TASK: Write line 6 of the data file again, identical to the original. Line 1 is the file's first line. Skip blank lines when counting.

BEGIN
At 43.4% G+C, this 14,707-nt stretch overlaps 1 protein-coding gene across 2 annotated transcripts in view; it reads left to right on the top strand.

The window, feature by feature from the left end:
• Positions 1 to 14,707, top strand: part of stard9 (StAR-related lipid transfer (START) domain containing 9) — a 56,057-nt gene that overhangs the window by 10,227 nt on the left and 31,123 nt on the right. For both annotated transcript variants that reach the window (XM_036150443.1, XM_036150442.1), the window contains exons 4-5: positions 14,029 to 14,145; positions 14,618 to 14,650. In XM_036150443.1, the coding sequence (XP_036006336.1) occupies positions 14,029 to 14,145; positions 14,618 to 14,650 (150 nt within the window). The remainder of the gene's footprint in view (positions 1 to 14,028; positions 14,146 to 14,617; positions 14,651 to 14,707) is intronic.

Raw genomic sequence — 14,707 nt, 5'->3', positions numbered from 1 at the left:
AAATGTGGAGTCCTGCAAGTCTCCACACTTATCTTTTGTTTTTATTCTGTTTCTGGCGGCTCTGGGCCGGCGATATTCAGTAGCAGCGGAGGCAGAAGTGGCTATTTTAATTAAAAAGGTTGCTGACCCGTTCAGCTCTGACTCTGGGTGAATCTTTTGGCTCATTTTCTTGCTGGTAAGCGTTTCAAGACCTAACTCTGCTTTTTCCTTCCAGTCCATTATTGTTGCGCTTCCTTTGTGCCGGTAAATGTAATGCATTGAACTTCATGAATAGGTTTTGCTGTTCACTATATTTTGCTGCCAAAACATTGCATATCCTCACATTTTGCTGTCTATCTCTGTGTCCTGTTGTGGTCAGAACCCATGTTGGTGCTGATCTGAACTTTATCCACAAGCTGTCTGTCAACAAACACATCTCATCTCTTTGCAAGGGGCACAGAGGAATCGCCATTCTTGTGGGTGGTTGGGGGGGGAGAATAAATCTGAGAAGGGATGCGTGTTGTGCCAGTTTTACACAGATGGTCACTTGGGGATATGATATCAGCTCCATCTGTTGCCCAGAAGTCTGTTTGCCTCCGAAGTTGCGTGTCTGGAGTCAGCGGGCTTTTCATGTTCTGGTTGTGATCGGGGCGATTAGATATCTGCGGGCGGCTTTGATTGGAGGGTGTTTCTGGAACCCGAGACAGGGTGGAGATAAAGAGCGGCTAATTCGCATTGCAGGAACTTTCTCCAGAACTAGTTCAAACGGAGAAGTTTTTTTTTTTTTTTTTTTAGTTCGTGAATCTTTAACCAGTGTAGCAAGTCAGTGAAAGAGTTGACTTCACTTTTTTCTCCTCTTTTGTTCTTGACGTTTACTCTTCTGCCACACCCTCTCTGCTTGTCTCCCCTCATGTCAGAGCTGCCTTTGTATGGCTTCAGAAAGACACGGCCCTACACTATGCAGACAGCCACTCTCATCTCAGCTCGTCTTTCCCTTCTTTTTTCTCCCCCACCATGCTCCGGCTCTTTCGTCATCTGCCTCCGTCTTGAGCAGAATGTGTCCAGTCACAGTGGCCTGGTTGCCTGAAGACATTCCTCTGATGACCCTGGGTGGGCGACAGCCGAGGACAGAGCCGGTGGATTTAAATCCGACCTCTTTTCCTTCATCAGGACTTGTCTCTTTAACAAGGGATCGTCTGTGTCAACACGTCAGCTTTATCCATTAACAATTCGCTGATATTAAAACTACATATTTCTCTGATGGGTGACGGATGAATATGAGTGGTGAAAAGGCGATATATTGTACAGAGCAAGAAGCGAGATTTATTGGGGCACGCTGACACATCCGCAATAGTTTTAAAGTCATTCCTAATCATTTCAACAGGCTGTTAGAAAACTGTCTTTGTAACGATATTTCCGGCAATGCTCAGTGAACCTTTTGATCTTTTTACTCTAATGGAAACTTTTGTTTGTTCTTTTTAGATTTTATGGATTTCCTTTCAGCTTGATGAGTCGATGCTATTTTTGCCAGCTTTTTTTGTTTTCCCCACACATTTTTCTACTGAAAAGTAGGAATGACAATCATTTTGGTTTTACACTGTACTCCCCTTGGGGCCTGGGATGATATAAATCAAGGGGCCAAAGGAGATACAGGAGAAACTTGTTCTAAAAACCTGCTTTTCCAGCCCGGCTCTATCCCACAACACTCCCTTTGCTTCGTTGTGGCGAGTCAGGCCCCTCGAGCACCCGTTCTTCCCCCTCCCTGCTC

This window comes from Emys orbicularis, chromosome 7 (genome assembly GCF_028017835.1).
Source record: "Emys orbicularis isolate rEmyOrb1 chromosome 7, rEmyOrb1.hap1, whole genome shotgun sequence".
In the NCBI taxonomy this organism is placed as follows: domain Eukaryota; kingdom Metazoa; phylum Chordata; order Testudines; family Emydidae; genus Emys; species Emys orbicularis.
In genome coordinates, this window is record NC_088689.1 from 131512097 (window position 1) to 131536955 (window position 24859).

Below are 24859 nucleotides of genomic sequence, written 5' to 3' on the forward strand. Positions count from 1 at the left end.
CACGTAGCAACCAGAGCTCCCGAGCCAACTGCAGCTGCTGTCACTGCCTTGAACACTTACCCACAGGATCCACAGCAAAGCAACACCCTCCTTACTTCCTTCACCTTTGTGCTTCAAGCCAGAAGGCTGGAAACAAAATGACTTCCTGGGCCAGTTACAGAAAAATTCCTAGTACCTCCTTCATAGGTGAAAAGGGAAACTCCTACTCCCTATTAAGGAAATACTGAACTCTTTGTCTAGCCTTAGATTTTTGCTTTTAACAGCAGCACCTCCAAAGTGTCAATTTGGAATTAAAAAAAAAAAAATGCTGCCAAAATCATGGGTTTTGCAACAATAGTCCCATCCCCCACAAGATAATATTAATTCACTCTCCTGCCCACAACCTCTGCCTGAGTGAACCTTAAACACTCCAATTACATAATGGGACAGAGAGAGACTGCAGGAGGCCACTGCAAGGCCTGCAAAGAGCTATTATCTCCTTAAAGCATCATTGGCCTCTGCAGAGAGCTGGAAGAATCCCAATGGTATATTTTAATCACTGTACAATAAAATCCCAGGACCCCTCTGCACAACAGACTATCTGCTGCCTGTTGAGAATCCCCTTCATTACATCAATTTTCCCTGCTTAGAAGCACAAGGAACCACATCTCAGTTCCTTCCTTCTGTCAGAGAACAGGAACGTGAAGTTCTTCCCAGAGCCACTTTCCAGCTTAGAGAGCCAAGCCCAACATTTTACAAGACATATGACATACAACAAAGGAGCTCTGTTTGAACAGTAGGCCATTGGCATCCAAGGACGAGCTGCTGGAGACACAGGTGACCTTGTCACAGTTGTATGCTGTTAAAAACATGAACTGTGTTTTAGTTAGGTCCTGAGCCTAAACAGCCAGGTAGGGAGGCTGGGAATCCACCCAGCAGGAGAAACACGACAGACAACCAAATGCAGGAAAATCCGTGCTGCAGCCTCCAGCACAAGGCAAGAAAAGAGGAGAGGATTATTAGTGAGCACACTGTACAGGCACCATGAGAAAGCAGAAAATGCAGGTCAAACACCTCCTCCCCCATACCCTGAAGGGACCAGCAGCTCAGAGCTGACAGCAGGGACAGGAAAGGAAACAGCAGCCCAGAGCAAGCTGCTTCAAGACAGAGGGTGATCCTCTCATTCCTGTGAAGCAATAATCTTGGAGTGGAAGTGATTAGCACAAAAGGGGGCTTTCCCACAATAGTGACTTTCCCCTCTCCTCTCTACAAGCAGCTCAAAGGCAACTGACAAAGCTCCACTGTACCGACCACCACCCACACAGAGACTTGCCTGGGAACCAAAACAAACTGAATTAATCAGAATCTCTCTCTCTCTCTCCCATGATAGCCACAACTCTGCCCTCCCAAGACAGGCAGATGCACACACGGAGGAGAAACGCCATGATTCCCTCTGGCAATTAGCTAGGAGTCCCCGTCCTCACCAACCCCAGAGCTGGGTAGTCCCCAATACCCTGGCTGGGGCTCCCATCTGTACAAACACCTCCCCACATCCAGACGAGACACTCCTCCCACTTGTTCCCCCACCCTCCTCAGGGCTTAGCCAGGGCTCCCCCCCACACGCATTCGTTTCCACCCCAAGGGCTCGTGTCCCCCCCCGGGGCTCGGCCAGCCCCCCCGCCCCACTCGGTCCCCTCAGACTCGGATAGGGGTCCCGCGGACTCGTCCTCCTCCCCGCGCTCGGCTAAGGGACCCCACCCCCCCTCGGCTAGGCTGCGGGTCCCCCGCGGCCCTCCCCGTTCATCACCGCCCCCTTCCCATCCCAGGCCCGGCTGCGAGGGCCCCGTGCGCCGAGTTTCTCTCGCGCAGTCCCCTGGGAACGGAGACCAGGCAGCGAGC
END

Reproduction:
This window comes from Emys orbicularis, chromosome 7 (genome assembly GCF_028017835.1).